At the oral hearing, you will have an opportunity to present demonstrative exhibits, which are typically provided to the PTAB judges days before the hearing. The judges will have reviewed your demonstratives before the hearing. Treat the demonstratives as another opportunity to tell a story as to why you should win. Your demonstrative exhibits should serve a roadmap for the PTAB judges to write a winning opinion for your client. You should focus on your key arguments, preferably with citations to any admissions or concessions you may have elicited from your opponent’s experts. Do not be afraid to use bullet points to explain your positions.

Stand Up to PTAB Scrutiny

In the intricate landscape of IPR proceedings, meticulous attention to detail and strategic thinking are key. This article highlights some practice tips for both challenging and defending patents before the PTAB. Presenting arguments supported by the law and technical reasoning, crafting effective expert declarations, conducting laser-focused depositions, and establishing trust with the Board are the cornerstones of success. By following these guidelines, practitioners can navigate IPR proceedings effectively, ensuring a compelling defense or challenge that stands the test of PTAB scrutiny.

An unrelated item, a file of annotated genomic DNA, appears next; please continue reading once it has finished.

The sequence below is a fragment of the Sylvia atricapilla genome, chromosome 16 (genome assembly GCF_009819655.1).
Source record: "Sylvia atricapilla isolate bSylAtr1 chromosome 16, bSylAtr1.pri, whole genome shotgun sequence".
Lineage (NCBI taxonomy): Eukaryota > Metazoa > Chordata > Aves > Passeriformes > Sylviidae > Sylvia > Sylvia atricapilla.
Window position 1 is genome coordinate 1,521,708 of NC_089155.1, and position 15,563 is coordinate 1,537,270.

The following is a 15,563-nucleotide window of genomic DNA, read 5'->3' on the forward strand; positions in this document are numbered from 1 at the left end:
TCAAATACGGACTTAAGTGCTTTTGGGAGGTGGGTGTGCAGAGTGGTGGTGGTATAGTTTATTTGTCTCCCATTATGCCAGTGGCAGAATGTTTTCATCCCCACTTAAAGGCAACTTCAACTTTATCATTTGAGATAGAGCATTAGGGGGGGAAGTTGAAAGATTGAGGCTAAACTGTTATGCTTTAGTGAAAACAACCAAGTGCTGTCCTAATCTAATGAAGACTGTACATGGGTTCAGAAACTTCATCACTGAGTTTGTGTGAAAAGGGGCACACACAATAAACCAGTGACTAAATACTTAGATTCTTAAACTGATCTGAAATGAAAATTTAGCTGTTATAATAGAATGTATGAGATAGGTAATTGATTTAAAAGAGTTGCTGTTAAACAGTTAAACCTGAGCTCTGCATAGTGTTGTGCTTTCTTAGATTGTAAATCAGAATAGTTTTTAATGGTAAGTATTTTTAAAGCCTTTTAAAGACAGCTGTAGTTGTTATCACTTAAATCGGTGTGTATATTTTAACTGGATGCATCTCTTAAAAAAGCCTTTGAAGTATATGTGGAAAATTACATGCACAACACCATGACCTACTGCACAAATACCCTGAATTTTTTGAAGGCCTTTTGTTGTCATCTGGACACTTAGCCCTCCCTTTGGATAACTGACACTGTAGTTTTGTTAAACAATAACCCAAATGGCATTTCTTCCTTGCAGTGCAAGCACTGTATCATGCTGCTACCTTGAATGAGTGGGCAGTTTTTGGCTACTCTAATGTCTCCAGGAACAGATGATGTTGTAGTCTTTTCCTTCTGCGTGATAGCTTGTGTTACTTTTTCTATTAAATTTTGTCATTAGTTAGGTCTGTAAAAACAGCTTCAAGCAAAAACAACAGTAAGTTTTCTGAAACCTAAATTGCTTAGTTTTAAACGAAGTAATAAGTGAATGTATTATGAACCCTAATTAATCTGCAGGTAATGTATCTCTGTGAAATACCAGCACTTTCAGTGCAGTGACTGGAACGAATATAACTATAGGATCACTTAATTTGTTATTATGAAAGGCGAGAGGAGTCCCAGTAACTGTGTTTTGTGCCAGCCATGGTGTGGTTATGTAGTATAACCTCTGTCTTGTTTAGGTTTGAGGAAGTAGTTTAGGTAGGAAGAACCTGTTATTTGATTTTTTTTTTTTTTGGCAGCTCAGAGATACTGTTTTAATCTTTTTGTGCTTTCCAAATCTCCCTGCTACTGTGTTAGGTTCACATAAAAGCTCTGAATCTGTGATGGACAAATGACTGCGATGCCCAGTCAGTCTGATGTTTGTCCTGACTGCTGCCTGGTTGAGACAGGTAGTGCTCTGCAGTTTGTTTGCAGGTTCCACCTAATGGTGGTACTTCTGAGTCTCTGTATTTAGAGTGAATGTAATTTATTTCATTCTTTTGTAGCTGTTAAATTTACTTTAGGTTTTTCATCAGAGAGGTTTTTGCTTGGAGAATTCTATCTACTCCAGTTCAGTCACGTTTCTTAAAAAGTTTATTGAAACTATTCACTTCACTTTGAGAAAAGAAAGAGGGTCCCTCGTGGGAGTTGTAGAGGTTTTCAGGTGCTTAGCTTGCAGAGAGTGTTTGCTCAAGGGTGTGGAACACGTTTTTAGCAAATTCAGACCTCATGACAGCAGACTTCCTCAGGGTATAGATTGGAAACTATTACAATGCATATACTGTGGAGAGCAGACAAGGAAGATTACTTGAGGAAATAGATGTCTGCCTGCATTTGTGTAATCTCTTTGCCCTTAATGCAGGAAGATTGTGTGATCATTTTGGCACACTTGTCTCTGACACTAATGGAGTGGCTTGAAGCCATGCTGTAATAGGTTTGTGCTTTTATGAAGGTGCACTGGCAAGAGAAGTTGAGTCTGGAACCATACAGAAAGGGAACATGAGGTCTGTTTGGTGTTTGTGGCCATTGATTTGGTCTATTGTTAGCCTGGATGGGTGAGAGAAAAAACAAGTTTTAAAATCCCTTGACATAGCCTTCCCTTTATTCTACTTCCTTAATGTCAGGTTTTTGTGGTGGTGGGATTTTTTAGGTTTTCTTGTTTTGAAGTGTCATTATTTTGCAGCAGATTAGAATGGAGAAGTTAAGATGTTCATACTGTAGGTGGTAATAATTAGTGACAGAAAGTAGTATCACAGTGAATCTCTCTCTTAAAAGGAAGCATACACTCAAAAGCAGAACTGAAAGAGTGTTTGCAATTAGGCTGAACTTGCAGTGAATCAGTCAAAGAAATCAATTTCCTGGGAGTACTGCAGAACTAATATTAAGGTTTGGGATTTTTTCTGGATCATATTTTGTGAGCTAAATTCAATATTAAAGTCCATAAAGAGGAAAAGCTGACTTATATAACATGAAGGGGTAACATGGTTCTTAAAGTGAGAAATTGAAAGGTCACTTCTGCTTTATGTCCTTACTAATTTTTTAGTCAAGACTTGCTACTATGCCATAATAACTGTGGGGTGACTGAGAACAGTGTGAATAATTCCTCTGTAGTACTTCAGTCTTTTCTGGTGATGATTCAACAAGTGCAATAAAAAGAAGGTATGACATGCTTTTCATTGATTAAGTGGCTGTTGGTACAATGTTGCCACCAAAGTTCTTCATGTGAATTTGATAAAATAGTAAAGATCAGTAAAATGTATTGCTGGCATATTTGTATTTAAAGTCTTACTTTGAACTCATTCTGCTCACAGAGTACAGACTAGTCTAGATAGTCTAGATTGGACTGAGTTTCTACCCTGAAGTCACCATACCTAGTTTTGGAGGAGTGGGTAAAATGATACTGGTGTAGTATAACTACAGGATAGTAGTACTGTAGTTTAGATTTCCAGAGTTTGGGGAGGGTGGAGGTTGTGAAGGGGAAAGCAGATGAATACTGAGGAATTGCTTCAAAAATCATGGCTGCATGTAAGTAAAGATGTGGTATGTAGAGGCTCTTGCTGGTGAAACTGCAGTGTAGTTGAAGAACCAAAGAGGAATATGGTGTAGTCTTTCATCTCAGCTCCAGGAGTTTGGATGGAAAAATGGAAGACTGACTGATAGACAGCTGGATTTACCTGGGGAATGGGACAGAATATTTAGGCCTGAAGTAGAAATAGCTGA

*Special thanks to Justine Kawa, Venable 2023 summer associate, for her assistance in preparing this article.

Image Source: Deposit Photos
Author: gustavofrazao
Image ID: 84032870